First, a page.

Has the author omitted important information?
Specific Instructions for Analytical Essays (Modules 1-3)
All essays for this course are designed to provide you with the opportunity to demonstrate your ability to interpret both primary and secondary source material and draw conclusions from the assigned materials.
All essays submitted in this course should be standard 5-paragraph essays. Every paragraph should have a strong topic sentence. These assignments should be written in a formal, academic style of language, not “street talk,” and should be written consistently in the third person.
Analytical essays are based on the analysis and interpretation of a specific scholarly article written by a recognized authority on the topic. In each of these articles, the author takes a position in answer to a question and makes an argument in defense of his/her position. (Module 1, 2, and 3 essays will be analytical essays.)
Why did this author write this article? What question did he/she attempt to answer?
How had the author determined there was a problem?
After the author determined a problem (the question he/she wanted to answer, how did the author proceed to investigate the matter? What sources did he/she consult?
Avoid using quotations from the article in these essays. If you feel that you absolutely must use a quotation, you must then follow it with a complete interpretation of what it meant.
Parts of Your Analytical Essay
All of these things are elements of a good essay. Include these elements and you are well on your way to an exceptional paper.
Open with an interesting statement, a “Grabber” (1-2 sentences): The Grabber should be a quick sentence or two that “grabs” the reader’s attention. Do not use profanity, i.e. “DAMN! Thomas Jefferson kicked ass!” However, coming up with an attention-grabbing opener is a key to a good paper.
If the essay is an analysis of a specific article, the introduction must include the complete name of the author, the full title of the article, and the source, if known. The introduction must include the author’s thesis. What is the primary argument presented here? What big question did the author attempt to answer in writing this paper? Hint: Look at the title that the author has chosen. This is often a clue as to the author’s thesis.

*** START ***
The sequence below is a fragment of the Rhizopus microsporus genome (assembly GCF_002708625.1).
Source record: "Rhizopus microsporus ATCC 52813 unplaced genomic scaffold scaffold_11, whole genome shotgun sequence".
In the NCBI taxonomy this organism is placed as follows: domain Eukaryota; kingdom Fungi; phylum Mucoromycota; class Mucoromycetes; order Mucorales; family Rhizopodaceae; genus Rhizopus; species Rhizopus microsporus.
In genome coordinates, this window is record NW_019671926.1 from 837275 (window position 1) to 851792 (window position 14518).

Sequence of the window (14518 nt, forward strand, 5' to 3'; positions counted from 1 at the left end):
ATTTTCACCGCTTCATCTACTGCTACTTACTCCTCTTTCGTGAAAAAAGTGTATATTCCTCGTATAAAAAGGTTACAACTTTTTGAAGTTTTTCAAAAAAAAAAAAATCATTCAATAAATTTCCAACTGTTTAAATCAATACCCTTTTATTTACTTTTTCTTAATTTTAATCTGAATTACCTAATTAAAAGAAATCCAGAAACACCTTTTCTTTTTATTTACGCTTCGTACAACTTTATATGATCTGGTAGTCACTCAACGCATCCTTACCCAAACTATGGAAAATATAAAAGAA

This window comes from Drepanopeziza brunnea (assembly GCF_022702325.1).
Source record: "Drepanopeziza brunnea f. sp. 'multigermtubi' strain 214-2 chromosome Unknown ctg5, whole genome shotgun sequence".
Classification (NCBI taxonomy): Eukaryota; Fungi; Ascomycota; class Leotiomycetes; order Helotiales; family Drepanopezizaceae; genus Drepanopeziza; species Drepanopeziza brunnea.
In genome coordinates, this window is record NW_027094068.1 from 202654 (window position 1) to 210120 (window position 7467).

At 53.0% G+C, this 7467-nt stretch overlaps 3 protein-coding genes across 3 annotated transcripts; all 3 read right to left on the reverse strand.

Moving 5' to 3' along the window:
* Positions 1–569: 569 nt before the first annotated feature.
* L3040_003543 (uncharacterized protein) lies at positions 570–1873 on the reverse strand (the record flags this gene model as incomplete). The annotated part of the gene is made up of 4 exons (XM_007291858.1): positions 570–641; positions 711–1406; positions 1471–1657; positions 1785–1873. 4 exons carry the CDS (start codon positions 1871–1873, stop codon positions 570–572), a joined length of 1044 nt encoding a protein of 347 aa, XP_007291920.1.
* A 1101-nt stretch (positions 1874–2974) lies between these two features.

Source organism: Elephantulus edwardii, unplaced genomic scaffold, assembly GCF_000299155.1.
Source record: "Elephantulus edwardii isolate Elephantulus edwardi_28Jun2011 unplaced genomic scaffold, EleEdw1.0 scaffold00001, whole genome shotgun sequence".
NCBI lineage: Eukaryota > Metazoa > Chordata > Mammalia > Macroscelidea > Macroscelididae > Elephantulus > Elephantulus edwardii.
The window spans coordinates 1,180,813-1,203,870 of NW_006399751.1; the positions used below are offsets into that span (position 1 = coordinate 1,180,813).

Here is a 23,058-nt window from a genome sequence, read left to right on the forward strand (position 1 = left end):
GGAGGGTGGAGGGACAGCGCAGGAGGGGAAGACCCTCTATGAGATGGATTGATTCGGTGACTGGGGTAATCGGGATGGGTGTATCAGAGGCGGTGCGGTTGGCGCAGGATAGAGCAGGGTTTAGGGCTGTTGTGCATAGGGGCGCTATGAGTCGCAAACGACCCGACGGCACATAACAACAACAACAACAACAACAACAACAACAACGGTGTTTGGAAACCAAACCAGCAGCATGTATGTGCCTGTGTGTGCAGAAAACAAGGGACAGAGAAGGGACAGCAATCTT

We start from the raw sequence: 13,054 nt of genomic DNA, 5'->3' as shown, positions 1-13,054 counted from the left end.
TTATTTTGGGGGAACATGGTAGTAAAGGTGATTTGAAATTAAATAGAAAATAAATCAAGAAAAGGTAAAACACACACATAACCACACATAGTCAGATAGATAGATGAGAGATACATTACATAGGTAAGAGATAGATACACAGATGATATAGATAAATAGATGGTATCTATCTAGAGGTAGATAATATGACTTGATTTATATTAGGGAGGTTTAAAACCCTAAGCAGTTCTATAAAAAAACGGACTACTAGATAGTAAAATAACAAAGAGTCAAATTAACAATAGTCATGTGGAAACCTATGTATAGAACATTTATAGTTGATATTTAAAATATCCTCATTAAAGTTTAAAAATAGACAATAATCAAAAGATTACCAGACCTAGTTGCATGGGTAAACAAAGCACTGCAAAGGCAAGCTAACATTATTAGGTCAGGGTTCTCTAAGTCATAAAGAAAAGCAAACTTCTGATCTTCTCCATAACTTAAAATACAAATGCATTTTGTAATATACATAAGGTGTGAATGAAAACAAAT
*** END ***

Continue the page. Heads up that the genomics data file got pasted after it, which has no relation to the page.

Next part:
Do not say that you are going to say something in papers no longer than these essays. In other words, do not write in your introduction, “In this essay, I will explain why there should be a national holiday honoring Christopher Columbus.”
The body has a minimum of 3 paragraphs – Each paragraph should begin with a topic sentence.
Here are some important reminders as you build the body of your essay:
What evidence does the author use to back up his thesis? (Don’t cherry-pick random information here and there. What evidence did you find most important or compelling?
Be specific. Don’t speak in vague or general terms. Focus on this particular article.
How did this information (evidence) back up the author’s main point (thesis)?
Has the author omitted important information?
Tie all of your descriptive information back to the author’s thesis!
– one paragraph –
Avoid beginning with: “In conclusion,”
Go back to the author’s thesis; Did he prove his thesis? Why or why not? If not, how do you disagree with him/her? You must provide concrete evidence if you disagree. How does his information compare to that presented in the text?
Saving your file
You must save your file with your last name and the essay number. It must be saved in Microsoft Word 365, which the college is giving you at no charge. If your last name is Smith, for example, your essay will be saved as: Smithessay1.docx
I will not accept any essays submitted in Open Documents, WordPerfect, or other programs.
Include a Header
For all History papers, the header, on the upper left side should be single-spaced and contain this type of information:
Mary Smith (Your Name)
History 2030 – Spring 2022- Professor’s Name
January 16, 2022 – Essay 1
Don’t lose points for simply NOT FOLLOWING the Instructions. My Essay Requirements are somewhat different from those used and accepted by other instructors.
You should use these general instructions for all essays submitted to the Dropbox as well as the test essays which will be typed in Quiz box that is provided.
Definition of an Essay for this Course: Frederick Crews, professor of English at the University of California at Berkeley, defines an essay as “a fairly brief piece of nonfiction that tries to make a point in an interesting way.”